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DefinitionCoordinate SystemsCoordinates
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Definition  Coordinate Systems  Coordinates
This is part of a collection of definitions related to coordinate systems and related topics. This includes general definitions for coordinate systems, as well as examples of specific coordinate systems and properties of those systems.
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The following section includes background information on the Cartesian coordinate plane.
Integers on the Cartesian Coordinate Plane
The video was uploaded on 11/15/2022.
You can view the video here.
The video lasts for 6 minutes and 44 seconds.
Video Transcript
You’ve seen how to add, subtract, multiply, and divide integers. You have also seen how to simplify expressions with integers. In this video we look at using integers to graph points on the Cartesian coordinate plane.
Let’s start with an example.
A construction truck goes from Building A to Building B to Building C. Describe the coordinates of these buildings.
Notice the Cartesian coordinate system. Here is the yaxis and here is the xaxis. This happens to just show Quadrant I.
This truck goes from point A here to point B here to point C here. These three points can be graphed with integer coordinates.
Here is a version of the graph with just the points. Where the x and yaxes intersect is the origin, which has coordinates (0, 0).
Let’s assume that each tic mark along the horizontal and vertical axes represent 1 unit. Let’s look at point A. We start at the origin and count one unit along the xaxis until we are aligned with A. Now we move up 2 units to get to the point. So, point A has coordinates (1, 2).
This number is the xcoordinate and this number is the ycoordinate. Now let’s look at point B.
Start at the origin and count the number of tic marks along the xaxis to align with B. There are 12345678 units. And we move up 2 units. So point B has coordinates (8, 2).
Now let’s move on to point C. First thing, notice that it is vertically aligned with point B, which we know has an xcoordinate of 8. So C has an xcoordinate of 8. Starting here let’s count up to get to C. There are 12345 tic marks. So C has coordinates (8, 5).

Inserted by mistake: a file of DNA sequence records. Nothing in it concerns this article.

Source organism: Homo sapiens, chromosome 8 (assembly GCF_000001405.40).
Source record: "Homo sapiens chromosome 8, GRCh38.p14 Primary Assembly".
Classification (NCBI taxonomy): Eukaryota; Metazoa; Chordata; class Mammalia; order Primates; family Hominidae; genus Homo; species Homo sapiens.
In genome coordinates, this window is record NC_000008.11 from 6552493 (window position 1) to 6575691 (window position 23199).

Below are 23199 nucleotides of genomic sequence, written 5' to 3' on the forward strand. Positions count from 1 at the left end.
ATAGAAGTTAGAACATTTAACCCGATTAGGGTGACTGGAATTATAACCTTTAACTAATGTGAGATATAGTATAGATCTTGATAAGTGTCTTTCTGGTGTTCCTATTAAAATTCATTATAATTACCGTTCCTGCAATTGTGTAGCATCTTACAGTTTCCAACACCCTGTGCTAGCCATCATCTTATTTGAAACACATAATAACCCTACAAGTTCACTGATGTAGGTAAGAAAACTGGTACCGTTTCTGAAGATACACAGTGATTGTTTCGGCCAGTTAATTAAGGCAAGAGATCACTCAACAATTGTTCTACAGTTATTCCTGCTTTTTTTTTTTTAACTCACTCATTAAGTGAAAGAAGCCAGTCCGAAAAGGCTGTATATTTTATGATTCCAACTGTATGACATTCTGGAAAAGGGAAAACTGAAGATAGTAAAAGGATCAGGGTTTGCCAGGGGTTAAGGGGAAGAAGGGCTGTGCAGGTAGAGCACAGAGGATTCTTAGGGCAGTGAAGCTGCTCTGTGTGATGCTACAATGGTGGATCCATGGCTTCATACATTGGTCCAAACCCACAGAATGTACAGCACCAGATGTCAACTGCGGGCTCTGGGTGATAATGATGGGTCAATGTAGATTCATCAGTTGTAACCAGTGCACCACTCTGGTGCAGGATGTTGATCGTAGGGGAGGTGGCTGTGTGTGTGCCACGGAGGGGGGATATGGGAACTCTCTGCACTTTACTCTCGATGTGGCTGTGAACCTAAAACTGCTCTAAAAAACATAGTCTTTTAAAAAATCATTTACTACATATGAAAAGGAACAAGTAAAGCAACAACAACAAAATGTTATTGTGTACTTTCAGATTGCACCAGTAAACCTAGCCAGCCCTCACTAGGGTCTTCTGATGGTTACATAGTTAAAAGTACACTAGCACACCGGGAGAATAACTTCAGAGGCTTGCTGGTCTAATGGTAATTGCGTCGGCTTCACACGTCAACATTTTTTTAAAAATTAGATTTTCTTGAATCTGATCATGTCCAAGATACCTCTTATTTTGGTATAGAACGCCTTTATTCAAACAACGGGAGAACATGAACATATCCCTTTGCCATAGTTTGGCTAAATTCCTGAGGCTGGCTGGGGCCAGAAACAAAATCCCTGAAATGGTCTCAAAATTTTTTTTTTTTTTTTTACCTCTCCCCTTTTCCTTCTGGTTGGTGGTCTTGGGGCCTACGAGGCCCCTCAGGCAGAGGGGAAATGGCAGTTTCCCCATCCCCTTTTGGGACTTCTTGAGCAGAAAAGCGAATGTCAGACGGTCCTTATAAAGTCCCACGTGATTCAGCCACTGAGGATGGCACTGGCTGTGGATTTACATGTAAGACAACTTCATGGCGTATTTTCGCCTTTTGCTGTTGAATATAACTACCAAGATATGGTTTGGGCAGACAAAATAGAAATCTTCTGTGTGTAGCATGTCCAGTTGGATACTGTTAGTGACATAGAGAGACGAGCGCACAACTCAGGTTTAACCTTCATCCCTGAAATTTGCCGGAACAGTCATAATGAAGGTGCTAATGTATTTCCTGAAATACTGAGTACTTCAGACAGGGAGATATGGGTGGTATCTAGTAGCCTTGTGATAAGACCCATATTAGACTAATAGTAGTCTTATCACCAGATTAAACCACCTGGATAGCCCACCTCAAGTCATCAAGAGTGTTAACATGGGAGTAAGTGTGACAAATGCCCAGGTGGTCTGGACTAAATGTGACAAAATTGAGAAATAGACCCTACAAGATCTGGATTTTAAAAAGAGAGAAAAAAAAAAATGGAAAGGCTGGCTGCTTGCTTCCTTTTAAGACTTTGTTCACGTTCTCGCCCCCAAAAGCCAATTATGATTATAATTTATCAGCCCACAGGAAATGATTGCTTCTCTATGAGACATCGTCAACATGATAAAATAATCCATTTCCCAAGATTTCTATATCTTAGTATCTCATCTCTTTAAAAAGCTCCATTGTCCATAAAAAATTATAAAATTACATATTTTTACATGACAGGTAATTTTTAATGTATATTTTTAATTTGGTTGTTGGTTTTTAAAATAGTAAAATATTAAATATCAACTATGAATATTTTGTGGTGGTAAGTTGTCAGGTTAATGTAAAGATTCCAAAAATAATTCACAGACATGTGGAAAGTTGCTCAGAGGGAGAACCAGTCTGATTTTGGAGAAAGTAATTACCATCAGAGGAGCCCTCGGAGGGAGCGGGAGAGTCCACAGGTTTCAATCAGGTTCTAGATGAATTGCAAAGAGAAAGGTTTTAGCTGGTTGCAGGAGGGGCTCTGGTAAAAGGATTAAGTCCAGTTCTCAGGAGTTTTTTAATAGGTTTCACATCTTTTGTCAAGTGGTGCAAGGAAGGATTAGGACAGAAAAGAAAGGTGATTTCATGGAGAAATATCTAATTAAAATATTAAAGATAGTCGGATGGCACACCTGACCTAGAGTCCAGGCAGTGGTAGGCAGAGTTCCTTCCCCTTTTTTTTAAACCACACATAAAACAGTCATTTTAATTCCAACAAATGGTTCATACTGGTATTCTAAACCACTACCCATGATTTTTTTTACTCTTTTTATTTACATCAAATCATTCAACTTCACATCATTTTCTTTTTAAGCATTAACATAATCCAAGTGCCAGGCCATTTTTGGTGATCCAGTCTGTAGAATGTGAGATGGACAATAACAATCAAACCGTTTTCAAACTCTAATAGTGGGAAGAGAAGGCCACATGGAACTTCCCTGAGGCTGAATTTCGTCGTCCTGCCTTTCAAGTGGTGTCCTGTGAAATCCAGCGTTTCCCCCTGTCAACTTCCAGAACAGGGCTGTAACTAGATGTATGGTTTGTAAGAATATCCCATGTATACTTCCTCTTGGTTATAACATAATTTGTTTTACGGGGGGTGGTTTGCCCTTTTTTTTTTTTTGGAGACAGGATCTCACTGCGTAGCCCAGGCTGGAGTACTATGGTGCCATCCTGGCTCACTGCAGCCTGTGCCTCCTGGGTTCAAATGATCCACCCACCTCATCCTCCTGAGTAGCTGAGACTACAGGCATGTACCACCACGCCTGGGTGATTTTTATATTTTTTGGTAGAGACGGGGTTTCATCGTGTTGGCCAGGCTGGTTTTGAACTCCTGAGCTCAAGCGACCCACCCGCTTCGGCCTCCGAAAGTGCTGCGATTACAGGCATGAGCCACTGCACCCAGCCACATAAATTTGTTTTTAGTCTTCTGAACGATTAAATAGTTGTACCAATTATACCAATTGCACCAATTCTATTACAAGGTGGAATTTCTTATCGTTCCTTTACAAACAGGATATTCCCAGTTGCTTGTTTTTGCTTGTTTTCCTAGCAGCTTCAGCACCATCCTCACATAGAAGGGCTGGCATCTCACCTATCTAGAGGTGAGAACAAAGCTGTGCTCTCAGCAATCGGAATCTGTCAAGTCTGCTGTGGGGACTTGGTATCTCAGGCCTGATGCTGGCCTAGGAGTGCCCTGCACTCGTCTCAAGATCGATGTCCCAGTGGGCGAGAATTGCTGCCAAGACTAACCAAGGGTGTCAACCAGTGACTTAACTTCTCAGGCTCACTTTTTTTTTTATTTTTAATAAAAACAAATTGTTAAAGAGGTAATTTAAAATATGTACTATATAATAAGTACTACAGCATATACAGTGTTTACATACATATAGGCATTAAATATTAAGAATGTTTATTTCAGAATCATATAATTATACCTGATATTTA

Let’s look at another example.
A diver takes a dive and his path is shown in the red dotted line. He passes through points A, B, and C. What are the coordinates of those points?
We can use positive and negative integers to show the coordinates of the diver at the three points. Here is a clean version to make it easier to identify the coordinates.
Recall that where the x and y axes intersect is the origin, which has coordinates (0, 0). This coordinate system shows Quadrant I here and Quadrant II here. Quadrant I has all positive coordinates. Quadrant II has positive x and negative y coordinates.
Let’s assume that each tic mark along the horizontal and vertical axes represent 1 unit. Let’s look at point A. We start at the origin and count one unit along the xaxis until we are aligned with A. There are 12345678910 units. Now we move up 1234 units to get to the point. So, point A has coordinates (10, 4).
Now let’s look at point B. Notice that the point is on the xaxis. Any point on the xaxis has zero as a ycoordinate. So we just need t find the xcoordinate.
Start at the origin and count one unit along the xaxis until we are aligned with B, There are 123456789101112131415 units. So point B has coordinates (15, 0).
Now let’s move on to point C. First thing, notice that it is just one unit to the right of point B. Since point B has an xcoordinate of 15, then C has an xcoordinate of 16. Now we count down 1234 units along the yaxis. Four units below the xaxis makes the xcoordinate 4. So point C has coordinates (16, 4).
Let’s look at a final example.
Find the coordinates of points A, B, C, and D, which are the corners of a rectangle.
Notice that this rectangle is centered at the origin. What this means is that the yaxis splits the rectangle into equal sections. The same thing happens with the xaxis: It splits the rectangle into two equal sections this way.
This means that the rectangle is symmetric about the xaxis and the yaxis. Now we can look at the coordinates for the four points to see how this symmetry is reflected in the coordinates.
Notice that positive and negative 7 and 3 are integers that make up these coordinates. Look at any collinear pair of coordinates and you’ll see that pairs of coordinates are opposites. For example, A and B have opposite xcoordinates, while D and C also have opposite xcoordinates. AD and BC have opposite ycoordinates.
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Common Core Standards  CCSS.MATH.CONTENT.6.G.A.3, CCSS.MATH.CONTENT.5.G.A.1, CCSS.MATH.CONTENT.5.G.A.2, CCSS.MATH.CONTENT.6.NS.C.6.C, CCSS.MATH.CONTENT.8.G.A.3 

Grade Range  5  8 
Curriculum Nodes 
Geometry • Coordinate Geometry • Coordinate Systems 
Copyright Year  2021 
Keywords  defnitions, glossary terms, coordinate geometry, ordered pair, coordinates, quadrant